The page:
The body of former Palestinian leader Yasser Arafat is set to be exhumed today over allegations that he was poisoned.
Back in August, French magistrates opened a murder inquiry into Mr Arafat's death in Paris after a Swiss institute said it had discovered high levels of radioactive polonium on his clothing, which was supplied by his widow, Suha.
Mr Arafat died aged 75 in 2004 after a short, mysterious illness. No autopsy was carried out at the time - at the request of his wife - and the French doctors who treated him said they were unable to determine cause of death.
Allegations of foul play immediately surfaced, with many locals pointing the finger at Israel, but it has denied any wrongdoing.
Experts from Switzerland, France, Russia and the Palestinian territories will take part in the exhumation, which will take place behind blue sheeting that has been carefully erected around his limestone mausoleum in Ramallah.
Palestinian officials have confirmed that the body of the country's former leader Yasser Arafat will be exhumed on Tuesday, to undergo tests to see whether his death in Paris in 2004 was caused by poisoning.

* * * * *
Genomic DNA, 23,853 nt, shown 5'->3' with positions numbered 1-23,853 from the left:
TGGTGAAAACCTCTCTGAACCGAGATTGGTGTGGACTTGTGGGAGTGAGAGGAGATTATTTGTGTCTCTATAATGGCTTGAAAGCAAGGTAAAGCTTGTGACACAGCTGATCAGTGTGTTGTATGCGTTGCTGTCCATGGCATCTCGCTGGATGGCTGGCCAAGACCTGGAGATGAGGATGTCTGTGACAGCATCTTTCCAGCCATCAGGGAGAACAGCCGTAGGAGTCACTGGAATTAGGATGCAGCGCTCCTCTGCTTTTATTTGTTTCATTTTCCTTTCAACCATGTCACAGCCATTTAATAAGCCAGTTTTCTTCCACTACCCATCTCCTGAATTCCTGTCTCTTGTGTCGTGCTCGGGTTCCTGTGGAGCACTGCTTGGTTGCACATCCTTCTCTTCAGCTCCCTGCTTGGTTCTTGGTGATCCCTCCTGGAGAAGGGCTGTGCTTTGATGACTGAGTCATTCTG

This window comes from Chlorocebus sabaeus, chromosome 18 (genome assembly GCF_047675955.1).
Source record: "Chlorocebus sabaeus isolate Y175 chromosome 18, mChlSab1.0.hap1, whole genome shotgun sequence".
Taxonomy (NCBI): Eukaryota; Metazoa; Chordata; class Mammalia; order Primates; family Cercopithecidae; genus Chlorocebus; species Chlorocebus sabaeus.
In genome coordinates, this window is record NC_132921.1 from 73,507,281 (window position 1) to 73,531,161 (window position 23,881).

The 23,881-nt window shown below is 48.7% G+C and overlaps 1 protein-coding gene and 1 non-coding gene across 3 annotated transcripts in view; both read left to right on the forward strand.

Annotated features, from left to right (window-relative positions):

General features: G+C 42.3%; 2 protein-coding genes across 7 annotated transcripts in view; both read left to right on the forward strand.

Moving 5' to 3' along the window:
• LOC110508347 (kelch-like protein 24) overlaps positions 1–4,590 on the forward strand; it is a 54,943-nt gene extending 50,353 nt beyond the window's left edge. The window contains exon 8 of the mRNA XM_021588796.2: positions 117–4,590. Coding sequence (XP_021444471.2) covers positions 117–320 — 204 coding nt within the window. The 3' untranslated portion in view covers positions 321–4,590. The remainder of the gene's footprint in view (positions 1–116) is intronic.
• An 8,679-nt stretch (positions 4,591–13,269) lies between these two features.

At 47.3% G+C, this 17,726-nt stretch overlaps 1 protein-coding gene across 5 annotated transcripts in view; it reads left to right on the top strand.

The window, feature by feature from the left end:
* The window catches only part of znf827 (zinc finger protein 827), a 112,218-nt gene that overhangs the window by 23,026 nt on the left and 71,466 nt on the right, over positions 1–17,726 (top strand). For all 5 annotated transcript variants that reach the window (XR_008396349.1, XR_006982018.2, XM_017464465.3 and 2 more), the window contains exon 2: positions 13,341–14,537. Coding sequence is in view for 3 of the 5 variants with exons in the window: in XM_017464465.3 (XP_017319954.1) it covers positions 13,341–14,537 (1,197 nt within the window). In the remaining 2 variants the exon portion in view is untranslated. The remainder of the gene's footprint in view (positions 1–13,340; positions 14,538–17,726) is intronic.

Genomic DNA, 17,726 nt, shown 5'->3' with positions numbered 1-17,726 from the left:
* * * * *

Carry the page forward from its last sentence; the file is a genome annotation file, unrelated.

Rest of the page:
Despite many Arabs suspecting Israel of being behind Yasser Arafat's decline, Israeli Foreign Ministry spokesman Yigal Palmor distanced his nation from the French inquiry into the Palestinian leader's death.
Yet Mr Palmor said he hoped it would reveal more on the circumstances of Mr Arafat's death.
This does not pertain to us. The complaint lodged by Suha Arafat with the French police does not address Israel or anyone in particular.
If the French justice system has decided to open an investigation, we hope that it will shed light on this matter.
The Arab League will call at the United Nations for an international investigation into the 2004 death of Yasser Arafat, the chief negotiator for the Palestinian Authority has said.
Saeb Erekat, though, welcomed news that a French court had opened a murder inquiry into the death of the longtime Palestinian leader in a Paris military hospital eight years ago.
The inquiry follows claims by Mr Arafat's widow, Suha, that he may have been poisoned with the radioactive element polonium-210. The same substance infamously killed former Russian spy Alexander Litvinenko in 2006.